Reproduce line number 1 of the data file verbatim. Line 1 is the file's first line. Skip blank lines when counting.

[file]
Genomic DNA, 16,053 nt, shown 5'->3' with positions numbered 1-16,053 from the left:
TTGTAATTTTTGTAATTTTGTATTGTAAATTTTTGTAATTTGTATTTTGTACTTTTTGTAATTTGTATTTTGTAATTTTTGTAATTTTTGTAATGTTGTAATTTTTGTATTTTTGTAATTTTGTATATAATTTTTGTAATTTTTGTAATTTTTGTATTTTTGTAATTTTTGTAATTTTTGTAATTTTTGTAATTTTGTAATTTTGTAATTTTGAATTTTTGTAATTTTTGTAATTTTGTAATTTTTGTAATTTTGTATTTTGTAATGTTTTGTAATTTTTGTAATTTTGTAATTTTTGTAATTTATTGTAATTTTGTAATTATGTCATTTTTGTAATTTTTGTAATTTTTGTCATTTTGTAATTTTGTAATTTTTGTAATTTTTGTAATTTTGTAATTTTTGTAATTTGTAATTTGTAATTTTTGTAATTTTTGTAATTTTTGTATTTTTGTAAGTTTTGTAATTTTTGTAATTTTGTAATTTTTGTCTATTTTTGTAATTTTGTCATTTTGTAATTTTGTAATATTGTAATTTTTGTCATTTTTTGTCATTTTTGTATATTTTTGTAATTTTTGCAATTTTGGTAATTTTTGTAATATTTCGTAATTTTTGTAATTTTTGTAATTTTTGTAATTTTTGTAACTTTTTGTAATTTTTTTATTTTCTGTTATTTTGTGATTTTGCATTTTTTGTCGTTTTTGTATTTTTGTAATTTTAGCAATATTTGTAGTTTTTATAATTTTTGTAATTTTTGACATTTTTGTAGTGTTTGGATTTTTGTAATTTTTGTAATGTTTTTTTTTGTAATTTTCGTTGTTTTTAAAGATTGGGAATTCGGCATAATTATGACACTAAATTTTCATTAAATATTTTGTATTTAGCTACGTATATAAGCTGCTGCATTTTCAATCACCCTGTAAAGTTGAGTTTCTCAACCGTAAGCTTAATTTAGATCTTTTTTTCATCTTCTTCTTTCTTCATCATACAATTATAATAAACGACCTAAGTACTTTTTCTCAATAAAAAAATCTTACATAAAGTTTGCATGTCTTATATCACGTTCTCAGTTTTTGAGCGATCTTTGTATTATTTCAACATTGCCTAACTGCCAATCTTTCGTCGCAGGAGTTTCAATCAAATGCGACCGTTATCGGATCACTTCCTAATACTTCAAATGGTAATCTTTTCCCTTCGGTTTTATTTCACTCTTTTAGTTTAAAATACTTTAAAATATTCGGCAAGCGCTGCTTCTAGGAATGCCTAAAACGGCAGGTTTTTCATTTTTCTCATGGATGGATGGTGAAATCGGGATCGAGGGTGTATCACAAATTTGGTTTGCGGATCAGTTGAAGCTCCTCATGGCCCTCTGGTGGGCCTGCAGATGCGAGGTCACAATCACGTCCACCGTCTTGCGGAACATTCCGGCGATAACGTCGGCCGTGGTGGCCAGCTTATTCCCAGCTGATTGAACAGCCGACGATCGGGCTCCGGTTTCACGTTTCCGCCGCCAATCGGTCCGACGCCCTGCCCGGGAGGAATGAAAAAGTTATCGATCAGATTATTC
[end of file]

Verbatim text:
Genomic DNA, 16,053 nt, shown 5'->3' with positions numbered 1-16,053 from the left: